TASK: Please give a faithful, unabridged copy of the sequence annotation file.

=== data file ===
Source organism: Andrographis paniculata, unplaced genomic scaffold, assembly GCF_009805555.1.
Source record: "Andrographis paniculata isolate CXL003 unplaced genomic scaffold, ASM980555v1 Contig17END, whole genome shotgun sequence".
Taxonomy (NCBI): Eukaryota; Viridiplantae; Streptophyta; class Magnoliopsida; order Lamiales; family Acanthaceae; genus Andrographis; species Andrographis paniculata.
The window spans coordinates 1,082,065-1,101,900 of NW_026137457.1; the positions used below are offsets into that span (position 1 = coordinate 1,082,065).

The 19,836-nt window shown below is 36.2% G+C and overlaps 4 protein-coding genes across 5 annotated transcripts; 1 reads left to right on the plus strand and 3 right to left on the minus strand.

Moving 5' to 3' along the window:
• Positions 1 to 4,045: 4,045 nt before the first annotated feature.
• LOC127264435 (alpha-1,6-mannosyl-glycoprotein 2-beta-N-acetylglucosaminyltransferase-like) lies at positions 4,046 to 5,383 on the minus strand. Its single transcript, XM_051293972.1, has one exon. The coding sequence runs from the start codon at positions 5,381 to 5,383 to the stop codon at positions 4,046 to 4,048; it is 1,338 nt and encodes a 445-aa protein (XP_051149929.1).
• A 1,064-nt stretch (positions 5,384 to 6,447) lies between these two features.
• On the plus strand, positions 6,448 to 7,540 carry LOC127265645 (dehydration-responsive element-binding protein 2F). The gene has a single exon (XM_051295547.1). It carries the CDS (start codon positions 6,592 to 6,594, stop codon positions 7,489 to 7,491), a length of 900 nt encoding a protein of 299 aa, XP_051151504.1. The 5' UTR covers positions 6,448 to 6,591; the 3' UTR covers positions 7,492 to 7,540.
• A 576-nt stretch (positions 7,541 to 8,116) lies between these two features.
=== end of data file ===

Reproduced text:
Source organism: Andrographis paniculata, unplaced genomic scaffold, assembly GCF_009805555.1.
Source record: "Andrographis paniculata isolate CXL003 unplaced genomic scaffold, ASM980555v1 Contig17END, whole genome shotgun sequence".
Taxonomy (NCBI): Eukaryota; Viridiplantae; Streptophyta; class Magnoliopsida; order Lamiales; family Acanthaceae; genus Andrographis; species Andrographis paniculata.
The window spans coordinates 1,082,065-1,101,900 of NW_026137457.1; the positions used below are offsets into that span (position 1 = coordinate 1,082,065).

The 19,836-nt window shown below is 36.2% G+C and overlaps 4 protein-coding genes across 5 annotated transcripts; 1 reads left to right on the plus strand and 3 right to left on the minus strand.

Moving 5' to 3' along the window:
• Positions 1 to 4,045: 4,045 nt before the first annotated feature.
• LOC127264435 (alpha-1,6-mannosyl-glycoprotein 2-beta-N-acetylglucosaminyltransferase-like) lies at positions 4,046 to 5,383 on the minus strand. Its single transcript, XM_051293972.1, has one exon. The coding sequence runs from the start codon at positions 5,381 to 5,383 to the stop codon at positions 4,046 to 4,048; it is 1,338 nt and encodes a 445-aa protein (XP_051149929.1).
• A 1,064-nt stretch (positions 5,384 to 6,447) lies between these two features.
• On the plus strand, positions 6,448 to 7,540 carry LOC127265645 (dehydration-responsive element-binding protein 2F). The gene has a single exon (XM_051295547.1). It carries the CDS (start codon positions 6,592 to 6,594, stop codon positions 7,489 to 7,491), a length of 900 nt encoding a protein of 299 aa, XP_051151504.1. The 5' UTR covers positions 6,448 to 6,591; the 3' UTR covers positions 7,492 to 7,540.
• A 576-nt stretch (positions 7,541 to 8,116) lies between these two features.